The new website www.3Rs-reduction.co.uk
This is a free, non- commercial site which can be used on desk-top, lap-top or tablet computers. It starts with the ethical background based on the “3Rs” (Replacement, Refinement and Reduction) introduced by Russell and Burch in 19597. Pages on research strategy, the” experimental unit”, the characteristics of a “good” experiment, avoiding bias, power and sample size follow. There are further pages on controlling variability and strains of mice and rats. The page on experimental designs explains how randomisation can be done using an EXCEL spread-sheet for both completely randomised and randomised block designs. There are also pages on factorial designs, regression and correlation, and statistical analysis, although the emphasis is on design not analysis. Scientists who have access to one of the large commercial packages such as SPSS or MINITAB are advised to use it, but alternatively they can down load R and use the R Commander front end to carry out most of their analyses. Raw data for example analyses is given. There are pages on presentation of results, literature and guidelines. A pdf of the ARRIVE and Gold Standard Publication Checklist can be down-loaded. Each section has an associated “Test yourself” page with true/false questions. Anyone who works through the site can down load a page where they can self-certify that they have done so. The hope is that Ph.D. supervisors and ethical review committees will get all new Ph.D. students and scientists new to animal research to work through the site before they start work with animals.
Although the site is designed for individual study it could also be used as a teaching aid. Statisticians who teach experimental design and statistics to biologists using animals will find that it covers much of the biological background for such a course. The cost of developing the site has been minimal. Two or three month’s work by a retired scientist/statistician, some inexpensive software and a small web hosting fee. In due course it will need to be taken over by an organisation, but in the meantime it remains flexible so that improvements can easily be made.
Distribution is a problem. Establishing direct contact with the many thousands of biomedical scientists who might find the site useful is not easy. However, in countries where most research is carried out the animals are protected by animal welfare legislation. Animal houses will usually be under the control of a professional scientist, often with veterinary qualifications, and in many cases there will be an ethical review committee (Institutional Animal Care and Use Committee in the USA). Most countries also have laboratory animal science associations, and there are a number of list-servers. Publicity has therefore been directed towards the laboratory animal science community in the hope that they will be able to guide research scientists planning to work with animals to the website.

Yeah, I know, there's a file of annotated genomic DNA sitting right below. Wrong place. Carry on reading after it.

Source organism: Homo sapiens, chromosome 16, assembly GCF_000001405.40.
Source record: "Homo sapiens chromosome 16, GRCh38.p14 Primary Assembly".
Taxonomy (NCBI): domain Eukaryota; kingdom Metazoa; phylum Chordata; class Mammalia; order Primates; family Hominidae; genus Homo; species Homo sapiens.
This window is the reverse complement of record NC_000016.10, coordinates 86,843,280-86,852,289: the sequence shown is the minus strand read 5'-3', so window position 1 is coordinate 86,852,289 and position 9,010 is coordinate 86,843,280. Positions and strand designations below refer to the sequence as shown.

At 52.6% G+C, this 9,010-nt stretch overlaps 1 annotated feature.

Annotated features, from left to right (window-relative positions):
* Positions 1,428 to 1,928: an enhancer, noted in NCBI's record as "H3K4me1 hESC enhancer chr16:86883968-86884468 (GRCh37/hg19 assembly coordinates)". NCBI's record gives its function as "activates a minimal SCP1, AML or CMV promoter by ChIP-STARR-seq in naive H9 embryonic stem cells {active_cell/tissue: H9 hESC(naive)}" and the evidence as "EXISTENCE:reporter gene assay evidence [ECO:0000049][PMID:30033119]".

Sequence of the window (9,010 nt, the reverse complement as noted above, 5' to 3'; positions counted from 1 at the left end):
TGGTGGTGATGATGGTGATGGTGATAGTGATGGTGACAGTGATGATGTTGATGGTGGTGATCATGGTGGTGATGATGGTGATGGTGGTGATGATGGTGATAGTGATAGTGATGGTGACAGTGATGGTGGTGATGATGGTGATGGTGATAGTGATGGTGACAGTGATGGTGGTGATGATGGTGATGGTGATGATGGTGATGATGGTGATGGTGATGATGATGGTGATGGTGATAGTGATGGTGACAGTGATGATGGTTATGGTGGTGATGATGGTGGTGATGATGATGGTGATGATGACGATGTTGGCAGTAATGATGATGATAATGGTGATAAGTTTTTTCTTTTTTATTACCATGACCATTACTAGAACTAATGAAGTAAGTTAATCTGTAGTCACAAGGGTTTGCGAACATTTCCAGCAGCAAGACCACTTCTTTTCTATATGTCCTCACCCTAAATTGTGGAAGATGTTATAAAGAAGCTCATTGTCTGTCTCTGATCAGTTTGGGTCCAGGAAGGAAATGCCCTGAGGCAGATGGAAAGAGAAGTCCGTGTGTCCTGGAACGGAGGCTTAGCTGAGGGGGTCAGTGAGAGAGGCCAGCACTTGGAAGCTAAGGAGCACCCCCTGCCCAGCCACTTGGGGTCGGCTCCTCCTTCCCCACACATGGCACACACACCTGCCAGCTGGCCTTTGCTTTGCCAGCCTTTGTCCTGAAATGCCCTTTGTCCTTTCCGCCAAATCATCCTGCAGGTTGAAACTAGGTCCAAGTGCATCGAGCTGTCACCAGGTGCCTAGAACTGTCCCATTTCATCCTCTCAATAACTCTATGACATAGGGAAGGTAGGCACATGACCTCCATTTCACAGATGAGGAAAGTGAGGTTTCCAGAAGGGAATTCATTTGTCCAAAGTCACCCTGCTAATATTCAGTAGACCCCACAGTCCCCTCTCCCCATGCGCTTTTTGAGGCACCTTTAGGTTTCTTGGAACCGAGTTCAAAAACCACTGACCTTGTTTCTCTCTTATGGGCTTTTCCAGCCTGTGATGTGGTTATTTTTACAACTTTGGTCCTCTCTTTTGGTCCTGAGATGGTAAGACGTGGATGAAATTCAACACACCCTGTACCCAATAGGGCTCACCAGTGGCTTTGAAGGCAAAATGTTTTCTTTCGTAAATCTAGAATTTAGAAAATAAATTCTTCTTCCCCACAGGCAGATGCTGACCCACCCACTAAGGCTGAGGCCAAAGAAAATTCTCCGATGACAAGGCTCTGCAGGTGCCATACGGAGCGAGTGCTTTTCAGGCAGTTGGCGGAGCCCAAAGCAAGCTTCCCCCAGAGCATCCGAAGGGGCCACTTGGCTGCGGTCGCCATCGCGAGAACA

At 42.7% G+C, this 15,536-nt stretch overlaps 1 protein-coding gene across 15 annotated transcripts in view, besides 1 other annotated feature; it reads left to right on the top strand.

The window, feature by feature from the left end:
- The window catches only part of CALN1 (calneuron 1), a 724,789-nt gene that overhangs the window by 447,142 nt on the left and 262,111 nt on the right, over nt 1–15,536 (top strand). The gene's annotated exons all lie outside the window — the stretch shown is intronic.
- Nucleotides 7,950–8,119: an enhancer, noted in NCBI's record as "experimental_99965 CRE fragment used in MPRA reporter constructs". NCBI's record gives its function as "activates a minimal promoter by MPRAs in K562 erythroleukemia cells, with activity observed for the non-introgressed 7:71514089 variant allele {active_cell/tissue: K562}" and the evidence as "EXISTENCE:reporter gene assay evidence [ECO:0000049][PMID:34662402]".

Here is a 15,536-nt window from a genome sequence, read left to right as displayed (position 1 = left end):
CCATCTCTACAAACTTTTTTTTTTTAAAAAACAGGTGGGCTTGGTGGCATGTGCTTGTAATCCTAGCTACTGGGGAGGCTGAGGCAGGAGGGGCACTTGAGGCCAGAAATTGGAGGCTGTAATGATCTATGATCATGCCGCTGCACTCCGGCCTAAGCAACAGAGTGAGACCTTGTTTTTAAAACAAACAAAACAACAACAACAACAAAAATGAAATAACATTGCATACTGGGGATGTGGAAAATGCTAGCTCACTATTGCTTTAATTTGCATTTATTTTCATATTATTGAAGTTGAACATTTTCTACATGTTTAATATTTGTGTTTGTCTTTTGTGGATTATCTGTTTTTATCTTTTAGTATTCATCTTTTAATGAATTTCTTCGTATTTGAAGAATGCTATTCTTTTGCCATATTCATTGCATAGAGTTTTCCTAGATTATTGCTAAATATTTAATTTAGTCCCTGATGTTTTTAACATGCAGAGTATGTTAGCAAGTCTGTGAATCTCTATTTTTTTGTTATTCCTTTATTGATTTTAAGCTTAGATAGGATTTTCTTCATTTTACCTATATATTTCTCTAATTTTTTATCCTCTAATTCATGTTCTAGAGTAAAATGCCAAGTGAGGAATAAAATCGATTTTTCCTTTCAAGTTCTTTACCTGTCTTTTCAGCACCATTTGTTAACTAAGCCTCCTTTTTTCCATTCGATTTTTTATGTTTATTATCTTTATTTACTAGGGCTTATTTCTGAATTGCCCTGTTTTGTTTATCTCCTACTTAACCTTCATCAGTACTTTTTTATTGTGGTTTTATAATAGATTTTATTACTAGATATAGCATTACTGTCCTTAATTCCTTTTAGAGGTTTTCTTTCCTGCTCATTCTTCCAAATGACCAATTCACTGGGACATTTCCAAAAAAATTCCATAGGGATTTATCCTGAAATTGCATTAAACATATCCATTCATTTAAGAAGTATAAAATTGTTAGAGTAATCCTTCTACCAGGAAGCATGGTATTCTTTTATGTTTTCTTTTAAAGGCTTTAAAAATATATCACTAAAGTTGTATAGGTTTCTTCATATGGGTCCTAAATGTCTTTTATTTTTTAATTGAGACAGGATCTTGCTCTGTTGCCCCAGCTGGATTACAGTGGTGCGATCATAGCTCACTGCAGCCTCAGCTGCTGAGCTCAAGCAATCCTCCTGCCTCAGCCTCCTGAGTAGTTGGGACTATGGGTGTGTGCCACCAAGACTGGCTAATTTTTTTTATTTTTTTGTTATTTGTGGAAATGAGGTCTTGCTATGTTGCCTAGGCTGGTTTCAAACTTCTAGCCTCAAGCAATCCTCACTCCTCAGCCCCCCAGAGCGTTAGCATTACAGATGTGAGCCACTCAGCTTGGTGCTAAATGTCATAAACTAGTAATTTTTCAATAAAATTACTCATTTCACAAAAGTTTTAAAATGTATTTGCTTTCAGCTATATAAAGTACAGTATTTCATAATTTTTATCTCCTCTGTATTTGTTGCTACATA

The site was first publicised at the beginning of April 2012, although it was used in an eight-hour course taught in Madrid in March. Since then it has had about 4000 visitors, of which 70% were new and 30% were returns. The “bounce rate” (people who left immediately) was 46%. On average, visitors who stayed looked at five pages and spent four minutes on the site. Most visits were from Spain followed by Australia, UK, USA, Ireland, Germany, Norway, India and Canada with hits from a total of 100 countries.
It is too early to tell whether people are finding it useful. The short duration of the visits might be because many are from heads of animal houses or members of ethical committees checking it out for future use by others, rather than the end users. People do seem to be testing themselves in the true/false pages. One of the most visited pages is “No, your answer is wrong”!
There is certainly a need for better training of research scientists in experimental design who use laboratory animals. This website offers one cost effective approach. Whether it will have any impact remains to be seen.